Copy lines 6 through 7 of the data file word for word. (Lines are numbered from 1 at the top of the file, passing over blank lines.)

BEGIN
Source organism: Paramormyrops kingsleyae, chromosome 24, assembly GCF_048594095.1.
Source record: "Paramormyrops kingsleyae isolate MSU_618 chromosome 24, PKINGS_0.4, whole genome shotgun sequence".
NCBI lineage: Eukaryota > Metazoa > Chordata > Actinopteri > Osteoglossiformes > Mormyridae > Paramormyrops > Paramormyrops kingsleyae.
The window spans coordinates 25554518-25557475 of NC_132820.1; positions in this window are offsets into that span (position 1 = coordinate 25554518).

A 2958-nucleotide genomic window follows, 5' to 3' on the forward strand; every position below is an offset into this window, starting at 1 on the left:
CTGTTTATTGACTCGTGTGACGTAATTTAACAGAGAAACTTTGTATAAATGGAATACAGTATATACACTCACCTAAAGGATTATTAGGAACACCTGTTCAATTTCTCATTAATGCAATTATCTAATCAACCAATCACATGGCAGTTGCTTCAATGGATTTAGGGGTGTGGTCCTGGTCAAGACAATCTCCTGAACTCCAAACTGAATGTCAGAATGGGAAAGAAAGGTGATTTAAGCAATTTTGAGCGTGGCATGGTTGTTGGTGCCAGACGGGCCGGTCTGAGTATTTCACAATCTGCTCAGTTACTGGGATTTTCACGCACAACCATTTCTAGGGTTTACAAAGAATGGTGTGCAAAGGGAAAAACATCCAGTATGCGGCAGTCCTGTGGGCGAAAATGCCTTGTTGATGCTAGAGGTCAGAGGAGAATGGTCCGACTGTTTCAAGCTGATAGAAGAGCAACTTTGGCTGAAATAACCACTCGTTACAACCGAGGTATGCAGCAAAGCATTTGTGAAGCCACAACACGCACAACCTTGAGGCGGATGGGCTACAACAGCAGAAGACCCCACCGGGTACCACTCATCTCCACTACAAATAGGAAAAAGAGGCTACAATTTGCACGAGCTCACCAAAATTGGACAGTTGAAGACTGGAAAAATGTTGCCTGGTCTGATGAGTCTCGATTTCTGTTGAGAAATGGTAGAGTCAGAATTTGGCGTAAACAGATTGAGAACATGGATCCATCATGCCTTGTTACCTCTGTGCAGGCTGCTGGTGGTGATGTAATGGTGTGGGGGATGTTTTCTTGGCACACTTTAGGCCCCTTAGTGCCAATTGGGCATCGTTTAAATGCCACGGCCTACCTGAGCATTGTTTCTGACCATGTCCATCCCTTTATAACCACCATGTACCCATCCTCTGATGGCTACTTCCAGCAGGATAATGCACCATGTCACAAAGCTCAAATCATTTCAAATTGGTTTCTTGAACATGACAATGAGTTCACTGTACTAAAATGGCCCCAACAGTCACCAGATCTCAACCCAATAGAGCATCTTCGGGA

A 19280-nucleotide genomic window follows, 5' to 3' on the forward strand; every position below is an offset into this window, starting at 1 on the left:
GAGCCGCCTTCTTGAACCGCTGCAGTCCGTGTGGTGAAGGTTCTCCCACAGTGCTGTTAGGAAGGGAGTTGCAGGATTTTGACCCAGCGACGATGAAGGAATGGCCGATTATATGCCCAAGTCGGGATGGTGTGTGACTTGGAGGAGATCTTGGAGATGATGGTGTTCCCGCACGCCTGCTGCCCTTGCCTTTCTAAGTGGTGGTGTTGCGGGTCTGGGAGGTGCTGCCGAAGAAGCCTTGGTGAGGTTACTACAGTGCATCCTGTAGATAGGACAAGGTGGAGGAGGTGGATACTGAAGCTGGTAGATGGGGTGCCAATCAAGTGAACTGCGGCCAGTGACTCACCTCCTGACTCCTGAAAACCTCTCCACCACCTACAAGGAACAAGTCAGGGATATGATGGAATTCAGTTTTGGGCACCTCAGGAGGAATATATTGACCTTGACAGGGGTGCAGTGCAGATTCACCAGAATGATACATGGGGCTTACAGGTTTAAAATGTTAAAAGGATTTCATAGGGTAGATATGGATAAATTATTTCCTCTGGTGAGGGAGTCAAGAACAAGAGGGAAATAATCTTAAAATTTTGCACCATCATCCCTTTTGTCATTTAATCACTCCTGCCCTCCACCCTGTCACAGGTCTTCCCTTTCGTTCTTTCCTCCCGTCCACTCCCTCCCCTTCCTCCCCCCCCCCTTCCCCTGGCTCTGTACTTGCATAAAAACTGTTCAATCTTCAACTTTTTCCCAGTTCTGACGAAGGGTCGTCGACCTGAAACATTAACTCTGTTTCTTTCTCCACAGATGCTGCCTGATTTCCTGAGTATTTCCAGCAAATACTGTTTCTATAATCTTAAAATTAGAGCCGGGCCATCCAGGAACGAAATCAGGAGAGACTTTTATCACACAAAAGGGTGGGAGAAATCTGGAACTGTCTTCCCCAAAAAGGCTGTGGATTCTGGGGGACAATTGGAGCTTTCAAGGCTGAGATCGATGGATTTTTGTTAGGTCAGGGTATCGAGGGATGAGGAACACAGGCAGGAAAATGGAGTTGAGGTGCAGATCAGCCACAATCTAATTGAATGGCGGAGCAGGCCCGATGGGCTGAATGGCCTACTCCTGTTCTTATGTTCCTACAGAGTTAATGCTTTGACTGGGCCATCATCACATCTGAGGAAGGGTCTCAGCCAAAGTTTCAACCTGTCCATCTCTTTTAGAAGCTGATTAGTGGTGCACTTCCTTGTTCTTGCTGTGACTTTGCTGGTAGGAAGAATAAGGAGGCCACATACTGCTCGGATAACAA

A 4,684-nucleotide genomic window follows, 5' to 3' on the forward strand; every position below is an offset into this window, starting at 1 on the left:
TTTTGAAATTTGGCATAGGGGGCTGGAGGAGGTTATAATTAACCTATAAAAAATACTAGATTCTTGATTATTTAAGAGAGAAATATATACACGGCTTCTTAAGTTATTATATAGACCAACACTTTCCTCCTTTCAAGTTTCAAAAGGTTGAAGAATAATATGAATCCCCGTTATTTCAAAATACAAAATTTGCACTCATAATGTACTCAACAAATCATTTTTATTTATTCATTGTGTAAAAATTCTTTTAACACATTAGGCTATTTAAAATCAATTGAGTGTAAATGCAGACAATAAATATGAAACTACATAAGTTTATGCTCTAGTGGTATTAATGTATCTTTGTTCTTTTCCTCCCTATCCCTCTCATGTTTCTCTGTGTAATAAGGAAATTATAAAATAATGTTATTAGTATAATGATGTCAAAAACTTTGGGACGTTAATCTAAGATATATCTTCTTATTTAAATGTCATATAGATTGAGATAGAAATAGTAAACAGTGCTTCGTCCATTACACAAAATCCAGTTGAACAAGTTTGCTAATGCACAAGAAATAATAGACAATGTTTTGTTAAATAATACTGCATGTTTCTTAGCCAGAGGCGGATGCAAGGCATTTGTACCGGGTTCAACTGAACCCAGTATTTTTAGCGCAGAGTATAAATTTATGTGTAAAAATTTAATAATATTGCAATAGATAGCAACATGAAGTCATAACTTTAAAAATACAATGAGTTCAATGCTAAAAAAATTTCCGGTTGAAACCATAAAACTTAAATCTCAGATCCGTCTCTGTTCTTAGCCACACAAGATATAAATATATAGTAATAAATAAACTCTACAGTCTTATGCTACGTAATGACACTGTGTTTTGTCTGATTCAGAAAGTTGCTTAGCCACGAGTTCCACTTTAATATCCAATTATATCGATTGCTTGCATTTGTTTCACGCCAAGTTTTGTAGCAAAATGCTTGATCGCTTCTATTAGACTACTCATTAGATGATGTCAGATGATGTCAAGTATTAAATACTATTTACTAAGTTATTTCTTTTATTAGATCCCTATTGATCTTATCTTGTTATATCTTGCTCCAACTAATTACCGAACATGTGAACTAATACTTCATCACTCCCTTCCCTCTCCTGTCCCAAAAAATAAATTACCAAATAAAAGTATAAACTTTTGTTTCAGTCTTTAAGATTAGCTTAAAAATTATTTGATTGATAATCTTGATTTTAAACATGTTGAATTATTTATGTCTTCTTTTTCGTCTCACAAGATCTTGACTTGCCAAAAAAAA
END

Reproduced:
CTGTTTATTGACTCGTGTGACGTAATTTAACAGAGAAACTTTGTATAAATGGAATACAGTATATACACTCACCTAAAGGATTATTAGGAACACCTGTTCAATTTCTCATTAATGCAATTATCTAATCAACCAATCACATGGCAGTTGCTTCAATGGATTTAGGGGTGTGGTCCTGGTCAAGACAATCTCCTGAACTCCAAACTGAATGTCAGAATGGGAAAGAAAGGTGATTTAAGCAATTTTGAGCGTGGCATGGTTGTTGGTGCCAGACGGGCCGGTCTGAGTATTTCACAATCTGCTCAGTTACTGGGATTTTCACGCACAACCATTTCTAGGGTTTACAAAGAATGGTGTGCAAAGGGAAAAACATCCAGTATGCGGCAGTCCTGTGGGCGAAAATGCCTTGTTGATGCTAGAGGTCAGAGGAGAATGGTCCGACTGTTTCAAGCTGATAGAAGAGCAACTTTGGCTGAAATAACCACTCGTTACAACCGAGGTATGCAGCAAAGCATTTGTGAAGCCACAACACGCACAACCTTGAGGCGGATGGGCTACAACAGCAGAAGACCCCACCGGGTACCACTCATCTCCACTACAAATAGGAAAAAGAGGCTACAATTTGCACGAGCTCACCAAAATTGGACAGTTGAAGACTGGAAAAATGTTGCCTGGTCTGATGAGTCTCGATTTCTGTTGAGAAATGGTAGAGTCAGAATTTGGCGTAAACAGATTGAGAACATGGATCCATCATGCCTTGTTACCTCTGTGCAGGCTGCTGGTGGTGATGTAATGGTGTGGGGGATGTTTTCTTGGCACACTTTAGGCCCCTTAGTGCCAATTGGGCATCGTTTAAATGCCACGGCCTACCTGAGCATTGTTTCTGACCATGTCCATCCCTTTATAACCACCATGTACCCATCCTCTGATGGCTACTTCCAGCAGGATAATGCACCATGTCACAAAGCTCAAATCATTTCAAATTGGTTTCTTGAACATGACAATGAGTTCACTGTACTAAAATGGCCCCAACAGTCACCAGATCTCAACCCAATAGAGCATCTTCGGGA

A 19280-nucleotide genomic window follows, 5' to 3' on the forward strand; every position below is an offset into this window, starting at 1 on the left: